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BackTable / VI / Podcast / Episode #282

Interspinous Spacers for Spinal Stenosis Part I

with Dr. Luigi Manfre

In this episode, host Dr. Jacob Fleming interviews Dr. Luigi Manfrè, interventional radiologist and chair of the European Society of Neuroradiology about how he treats lumbar spinal stenosis using spinoplasty and minimally invasive placement of interspinous spacers.

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Interspinous Spacers for Spinal Stenosis Part I with Dr. Luigi Manfre on the BackTable VI Podcast)
Ep 282 Interspinous Spacers for Spinal Stenosis Part I with Dr. Luigi Manfre
00:00 / 01:04

BackTable, LLC (Producer). (2023, January 16). Ep. 282 – Interspinous Spacers for Spinal Stenosis Part I [Audio podcast]. Retrieved from https://www.backtable.com

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Podcast Contributors

Dr. Luigi Manfre discusses Interspinous Spacers for Spinal Stenosis Part I on the BackTable 282 Podcast

Dr. Luigi Manfre

Dr. Luigi Manfrè is an interventional radiologist in Catania, Italy and chair of the European Society of Neuroradiology.

Dr. Jacob Fleming discusses Interspinous Spacers for Spinal Stenosis Part I on the BackTable 282 Podcast

Dr. Jacob Fleming

Dr. Jacob Fleming is a diagnostic radiology resident and future MSK interventional radiologist in Dallas, Texas.

Show Notes

Dr. Manfrè discusses his background and how he arrived at his current practice in Catania, Italy. His journey in medicine began with the intention of becoming an ophthalmologist. He then realized he didn’t want to pursue this path, and was told by a teacher he would be studying neuroradiology. He despised neuroradiology prior to this, but soon fell in love “at first sight”. He then went to Toronto to study under pioneers of pediatric neuroradiology. He dabbled in vascular IR before finally finding interventional spine. It began with injections for pain but he soon realized the potential of this field. At the time, surgery was becoming more minimally invasive, and as a radiologist, he knew he could leverage this momentum due to this unique background in radiology that his surgeon colleagues did not have.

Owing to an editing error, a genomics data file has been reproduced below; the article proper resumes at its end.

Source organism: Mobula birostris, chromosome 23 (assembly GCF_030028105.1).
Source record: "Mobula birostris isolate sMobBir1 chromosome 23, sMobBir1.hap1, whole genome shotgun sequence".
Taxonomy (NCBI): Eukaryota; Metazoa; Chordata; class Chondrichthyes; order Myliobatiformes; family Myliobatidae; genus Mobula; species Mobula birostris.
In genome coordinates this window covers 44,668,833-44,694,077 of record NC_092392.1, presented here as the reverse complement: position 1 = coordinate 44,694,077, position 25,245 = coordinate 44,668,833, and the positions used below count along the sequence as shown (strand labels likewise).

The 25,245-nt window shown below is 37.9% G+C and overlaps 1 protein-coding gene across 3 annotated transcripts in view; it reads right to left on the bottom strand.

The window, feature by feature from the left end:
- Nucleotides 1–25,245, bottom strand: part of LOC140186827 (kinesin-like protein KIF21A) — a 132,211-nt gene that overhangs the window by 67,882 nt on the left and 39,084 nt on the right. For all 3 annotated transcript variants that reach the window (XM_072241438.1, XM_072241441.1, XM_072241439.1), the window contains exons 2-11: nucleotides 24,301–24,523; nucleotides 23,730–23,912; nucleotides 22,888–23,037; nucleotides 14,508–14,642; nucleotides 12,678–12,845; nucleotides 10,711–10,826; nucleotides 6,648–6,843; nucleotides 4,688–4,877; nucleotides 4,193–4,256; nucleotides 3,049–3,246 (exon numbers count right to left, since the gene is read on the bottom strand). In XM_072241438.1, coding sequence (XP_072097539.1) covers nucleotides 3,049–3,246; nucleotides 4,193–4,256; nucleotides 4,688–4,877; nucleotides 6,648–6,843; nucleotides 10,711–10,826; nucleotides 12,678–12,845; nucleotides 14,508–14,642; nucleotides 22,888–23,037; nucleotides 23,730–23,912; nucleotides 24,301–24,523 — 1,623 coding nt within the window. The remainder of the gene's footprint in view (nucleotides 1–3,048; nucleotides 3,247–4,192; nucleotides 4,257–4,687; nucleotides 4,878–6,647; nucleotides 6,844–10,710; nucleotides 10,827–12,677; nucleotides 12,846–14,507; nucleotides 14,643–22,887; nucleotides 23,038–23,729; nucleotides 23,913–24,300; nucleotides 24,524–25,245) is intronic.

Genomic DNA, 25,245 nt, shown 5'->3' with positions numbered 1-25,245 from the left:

Dr. Manfrè believed he could apply the same treatments that conventional spine surgeons were doing in a faster, more precise and less aggressive manner. Spine surgeons were beginning to place interspinous spacers for spinal stenosis, and he was interested in placing these using CT and fluoroscopy guidance. He selects his patients very precisely, because it is important to him to not be using a device on the wrong patient. He endorses collaboration with neurosurgeons and orthopedic surgeons and practices this frequently, often referring patients within his network of collaborators. He selects patients for interspinous spacer placement who have genetic lumbar spinal stenosis causing ligamentous compression of nerves.

His technique involves a combination of CT and fluoroscopy as it has been shown that using CT for procedural planning has been shown to reduce patient radiation exposure by 90%. He then uses fluoroscopy to insert the dilater over the guide wire, put in the spacer and open the spacer, which takes around 20 seconds of fluoro time. The interspinous spacer is a device that is placed in between two spinous processes to slow the progression of spinal stenosis and neurologic injury. The spacer cannot undo any prior neurologic injury, however, due to the progressive nature of this disease process. Surgical placement of a spacer is aggressive, involving general anesthesia in older patients with comorbidities, opening of the spinal canal, and laminectomy, which causes ligamentous instability that requires repair. It can be a three hour procedure, which involves extensive recovery and rehab. Dr. Manfrè places a spacer in 3 minutes, uses local anesthesia and midazolam, a 5mm incision, and no rehab. The primary reason for failure of the procedure is spinous process fracture and bone remodeling. He began performing spinoplasty, a procedure in which he injects 1cc of Polymethyl methacrylate (PMMA) in the adjacent posterior arch to determine if this would impact the success of the spacers. He now routinely performs spinoplasty 2 months prior to spacer placement and has enjoyed very low failure rates since implementation of this technique.

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Disclaimer: The Materials available on BackTable.com are for informational and educational purposes only and are not a substitute for the professional judgment of a healthcare professional in diagnosing and treating patients. The opinions expressed by participants of the BackTable Podcast belong solely to the participants, and do not necessarily reflect the views of BackTable.

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